Dateline: December, 2008, Issue 2
When deciding to have a civil case resolved through arbitration, a bench trial, or a jury trial, a common concern focuses on damages the decision-maker might award. The perspective of judges and lawyers is often thought to be different than that of lay citizens.
Robbennolt (2002) compared jurors' awards of punitive damages with those of trial judges in a medical malpractice case. On average, jurors awarded the same amount of punitive damages as judges. Jurors' average punitive damage award was 5% higher than the average award by judges, a difference that was not statistically significant.
Vidmar (1995) compared jurors' damage awards with the awards of arbitrators and reports similar results, but with an important caveat. In a case involving a medical accident during elective surgery that led to burns and pain for the patient, the median award to the plaintiff by 21 arbitrators was $57,000 versus $47,850 by 89 jurors, a difference that was also not statistically significant. However, awards made by individual jurors were much more variable than those made by individual arbitrators. Individual juror awards ranged from $11,000 to $197,000, while individual arbitrator awards ranged from $22,000 to $82,000. The range of awards by individual arbitrators was one-third that of the range of awards by individual jurors.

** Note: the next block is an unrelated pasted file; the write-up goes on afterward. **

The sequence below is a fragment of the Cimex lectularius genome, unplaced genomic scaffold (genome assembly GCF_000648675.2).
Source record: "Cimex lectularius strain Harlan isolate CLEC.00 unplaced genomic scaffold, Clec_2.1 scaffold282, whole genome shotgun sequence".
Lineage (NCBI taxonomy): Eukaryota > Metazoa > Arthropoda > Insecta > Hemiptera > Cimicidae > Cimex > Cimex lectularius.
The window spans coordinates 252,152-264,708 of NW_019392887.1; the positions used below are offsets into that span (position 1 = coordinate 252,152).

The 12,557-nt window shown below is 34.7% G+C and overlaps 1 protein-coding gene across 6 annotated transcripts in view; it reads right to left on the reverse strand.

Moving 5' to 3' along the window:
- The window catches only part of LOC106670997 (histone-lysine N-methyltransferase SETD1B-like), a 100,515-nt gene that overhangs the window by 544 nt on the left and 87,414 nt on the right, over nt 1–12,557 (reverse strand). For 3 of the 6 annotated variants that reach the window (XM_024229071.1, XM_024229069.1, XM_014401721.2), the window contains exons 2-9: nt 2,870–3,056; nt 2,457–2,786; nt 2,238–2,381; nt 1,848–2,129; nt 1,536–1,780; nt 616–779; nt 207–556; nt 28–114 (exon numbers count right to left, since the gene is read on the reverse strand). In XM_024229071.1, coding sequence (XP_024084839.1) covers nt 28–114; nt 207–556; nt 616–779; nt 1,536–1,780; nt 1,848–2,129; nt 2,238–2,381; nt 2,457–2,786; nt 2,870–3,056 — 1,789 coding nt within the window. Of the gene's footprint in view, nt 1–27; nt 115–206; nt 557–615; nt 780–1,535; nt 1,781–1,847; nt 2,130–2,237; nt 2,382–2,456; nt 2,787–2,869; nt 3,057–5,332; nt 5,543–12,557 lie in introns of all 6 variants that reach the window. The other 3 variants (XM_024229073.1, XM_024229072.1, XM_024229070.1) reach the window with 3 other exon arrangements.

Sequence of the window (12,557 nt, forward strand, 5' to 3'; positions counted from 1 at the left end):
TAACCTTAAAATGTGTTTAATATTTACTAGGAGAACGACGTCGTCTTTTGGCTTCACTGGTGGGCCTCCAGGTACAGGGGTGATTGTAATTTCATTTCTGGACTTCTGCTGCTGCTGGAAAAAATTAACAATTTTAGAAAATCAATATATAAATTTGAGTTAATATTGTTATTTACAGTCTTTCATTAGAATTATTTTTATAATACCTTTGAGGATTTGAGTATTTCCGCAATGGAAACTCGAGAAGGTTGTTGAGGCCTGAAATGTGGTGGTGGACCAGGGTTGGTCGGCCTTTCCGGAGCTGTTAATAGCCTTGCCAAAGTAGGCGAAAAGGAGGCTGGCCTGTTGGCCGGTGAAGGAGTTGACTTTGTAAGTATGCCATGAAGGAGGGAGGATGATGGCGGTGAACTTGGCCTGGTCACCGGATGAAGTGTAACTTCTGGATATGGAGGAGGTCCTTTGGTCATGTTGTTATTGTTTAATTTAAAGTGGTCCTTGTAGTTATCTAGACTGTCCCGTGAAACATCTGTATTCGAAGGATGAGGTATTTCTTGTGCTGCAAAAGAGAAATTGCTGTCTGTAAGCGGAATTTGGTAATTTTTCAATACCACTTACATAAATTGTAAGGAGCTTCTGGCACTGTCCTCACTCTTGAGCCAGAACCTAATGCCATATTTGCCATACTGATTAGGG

In sum, on average, jurors award damages similar to arbitrators and judges, but the awards made by individual jurors vary much more than those made by individual arbitrators.
Source Robbenolt, J. K. (2002). Punitive damage decision-making: The decisions of citizens and court judges. Law and Human Behavior, 26, pp. 315-341.
Source Vidmar, N. (1995). Medical malpractice and the American jury: Confronting the myths about jury incompetence, deep pockets, and outrageous damage awards. Ann Arbor: University of Michigan Press.